I remain confident we will see very strong numbers with the Apple Watch and, after the event when see more details and pricing, it is possible I’ll move my numbers up. But what I’ve laid out is my conservative case at the moment for Apple Watch sales.

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Ben Bajarin

Ben Bajarin is a Principal Analyst and the head of primary research at Creative Strategies, Inc - An industry analysis, market intelligence and research firm located in Silicon Valley. His primary focus is consumer technology and market trend research and he is responsible for studying over 30 countries. Full Bio

6 thoughts on “Rationalizing Apple Watch Estimates”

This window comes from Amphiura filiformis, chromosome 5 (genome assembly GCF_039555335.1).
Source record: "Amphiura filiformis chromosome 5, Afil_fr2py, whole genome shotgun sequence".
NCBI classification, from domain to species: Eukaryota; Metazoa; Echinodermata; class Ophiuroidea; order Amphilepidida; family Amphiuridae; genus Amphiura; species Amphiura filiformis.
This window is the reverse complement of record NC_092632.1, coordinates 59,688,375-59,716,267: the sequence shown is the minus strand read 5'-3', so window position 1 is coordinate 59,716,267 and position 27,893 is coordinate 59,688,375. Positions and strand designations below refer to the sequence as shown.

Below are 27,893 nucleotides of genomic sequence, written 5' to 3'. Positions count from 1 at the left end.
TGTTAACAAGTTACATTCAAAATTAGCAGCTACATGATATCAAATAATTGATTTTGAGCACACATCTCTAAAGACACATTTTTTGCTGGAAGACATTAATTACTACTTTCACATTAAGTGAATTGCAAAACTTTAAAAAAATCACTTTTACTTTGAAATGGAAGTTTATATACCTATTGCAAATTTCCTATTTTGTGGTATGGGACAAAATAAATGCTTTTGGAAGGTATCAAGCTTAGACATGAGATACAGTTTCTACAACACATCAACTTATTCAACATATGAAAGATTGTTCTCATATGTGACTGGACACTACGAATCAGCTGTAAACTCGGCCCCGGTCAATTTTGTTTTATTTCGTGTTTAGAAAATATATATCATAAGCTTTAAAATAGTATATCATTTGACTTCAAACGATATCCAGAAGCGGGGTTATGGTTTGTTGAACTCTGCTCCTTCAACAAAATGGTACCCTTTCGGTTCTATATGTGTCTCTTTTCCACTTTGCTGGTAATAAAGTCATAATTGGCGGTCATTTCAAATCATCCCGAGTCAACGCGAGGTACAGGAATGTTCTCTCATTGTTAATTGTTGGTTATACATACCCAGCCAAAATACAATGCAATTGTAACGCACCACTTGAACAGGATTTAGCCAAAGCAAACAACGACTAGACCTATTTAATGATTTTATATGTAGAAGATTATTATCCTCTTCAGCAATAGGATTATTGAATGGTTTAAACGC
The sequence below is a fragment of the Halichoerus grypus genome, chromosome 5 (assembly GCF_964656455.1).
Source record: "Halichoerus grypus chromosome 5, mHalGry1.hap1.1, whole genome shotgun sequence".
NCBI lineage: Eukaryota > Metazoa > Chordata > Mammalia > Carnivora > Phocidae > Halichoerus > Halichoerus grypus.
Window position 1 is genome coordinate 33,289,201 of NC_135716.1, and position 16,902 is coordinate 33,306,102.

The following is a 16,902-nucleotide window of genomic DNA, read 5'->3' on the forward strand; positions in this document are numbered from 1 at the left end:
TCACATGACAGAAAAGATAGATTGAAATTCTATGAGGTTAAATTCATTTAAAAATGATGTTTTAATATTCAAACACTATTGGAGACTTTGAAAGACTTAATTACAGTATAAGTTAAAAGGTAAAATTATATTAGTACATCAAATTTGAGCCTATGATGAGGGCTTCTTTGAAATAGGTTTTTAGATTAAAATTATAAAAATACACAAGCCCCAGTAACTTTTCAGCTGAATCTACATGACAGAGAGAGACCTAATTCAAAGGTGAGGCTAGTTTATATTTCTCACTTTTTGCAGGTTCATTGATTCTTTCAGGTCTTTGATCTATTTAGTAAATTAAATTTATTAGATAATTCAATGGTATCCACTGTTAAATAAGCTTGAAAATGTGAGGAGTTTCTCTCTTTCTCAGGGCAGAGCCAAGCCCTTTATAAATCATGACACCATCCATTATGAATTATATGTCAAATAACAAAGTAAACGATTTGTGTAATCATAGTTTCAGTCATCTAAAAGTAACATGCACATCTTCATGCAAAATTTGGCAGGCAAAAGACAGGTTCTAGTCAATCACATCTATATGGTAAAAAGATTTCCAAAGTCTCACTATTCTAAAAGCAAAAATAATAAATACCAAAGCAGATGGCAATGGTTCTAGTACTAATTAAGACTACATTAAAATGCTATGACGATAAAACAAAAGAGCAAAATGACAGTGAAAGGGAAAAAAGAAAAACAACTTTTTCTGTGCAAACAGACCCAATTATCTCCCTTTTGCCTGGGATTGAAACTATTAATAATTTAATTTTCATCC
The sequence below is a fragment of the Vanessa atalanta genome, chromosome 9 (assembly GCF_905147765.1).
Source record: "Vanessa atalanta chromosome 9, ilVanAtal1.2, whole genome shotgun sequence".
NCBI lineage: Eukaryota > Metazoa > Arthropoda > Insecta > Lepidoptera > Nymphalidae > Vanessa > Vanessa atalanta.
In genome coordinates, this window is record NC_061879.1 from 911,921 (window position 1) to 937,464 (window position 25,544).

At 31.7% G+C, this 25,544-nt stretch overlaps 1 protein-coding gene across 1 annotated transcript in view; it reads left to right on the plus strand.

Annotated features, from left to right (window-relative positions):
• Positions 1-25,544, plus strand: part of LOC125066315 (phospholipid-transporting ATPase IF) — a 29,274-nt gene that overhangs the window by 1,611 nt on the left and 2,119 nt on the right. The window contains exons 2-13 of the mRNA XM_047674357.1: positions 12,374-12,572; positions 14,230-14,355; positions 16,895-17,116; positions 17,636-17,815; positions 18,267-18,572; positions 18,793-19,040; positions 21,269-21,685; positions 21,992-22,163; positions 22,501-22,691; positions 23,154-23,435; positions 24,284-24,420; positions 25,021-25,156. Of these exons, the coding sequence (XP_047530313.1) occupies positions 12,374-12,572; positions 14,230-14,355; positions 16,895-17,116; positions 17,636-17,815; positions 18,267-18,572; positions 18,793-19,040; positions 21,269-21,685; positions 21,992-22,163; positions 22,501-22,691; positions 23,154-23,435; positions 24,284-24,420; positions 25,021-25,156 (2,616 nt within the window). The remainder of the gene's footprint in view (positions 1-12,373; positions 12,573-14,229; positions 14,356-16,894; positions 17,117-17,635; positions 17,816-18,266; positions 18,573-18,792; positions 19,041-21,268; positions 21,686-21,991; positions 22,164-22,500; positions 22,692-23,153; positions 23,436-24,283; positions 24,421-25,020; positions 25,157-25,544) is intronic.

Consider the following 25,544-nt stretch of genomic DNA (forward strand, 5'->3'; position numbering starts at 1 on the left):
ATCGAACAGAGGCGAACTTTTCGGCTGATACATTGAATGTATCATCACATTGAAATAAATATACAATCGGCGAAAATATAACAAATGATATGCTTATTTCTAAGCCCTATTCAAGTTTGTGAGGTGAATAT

1. It is hard to predict sales of new product categories, but I think you are using some very sensible reference points.

    1. Usually, Apple does its best work in delivering the new thing. For instance Jobs made the decision to call the first iPhone a phone. It was years before it was recognized as a ‘computer in your pocket’. I think he didn’t point out it was a computer pocket rocket because we weren’t ready to buy that, but we were ready to mess around with a gizmo that made calls and a few other things which was controlled by only our fingers.

      1. Some of us recognized the iPhone as a Mac in your pocket the day it was announced, and we bought a bunch of Apple stock after that 🙂

        But yeah, most people did not get it. I’m only now seeing it become common to call these devices pocket computers.

  2. Looking at a lot of commentary on the subject on the Internet, I’m surprised how may people discuss the sales potential of the Apple Watch relative to the number of people who wear watches today.

    Interestingly, you don’t include that at all in your estimates.

    And that, I think is very important. Looking at the current watch market is probably quite useless in assessing the Apple Watch opportunity.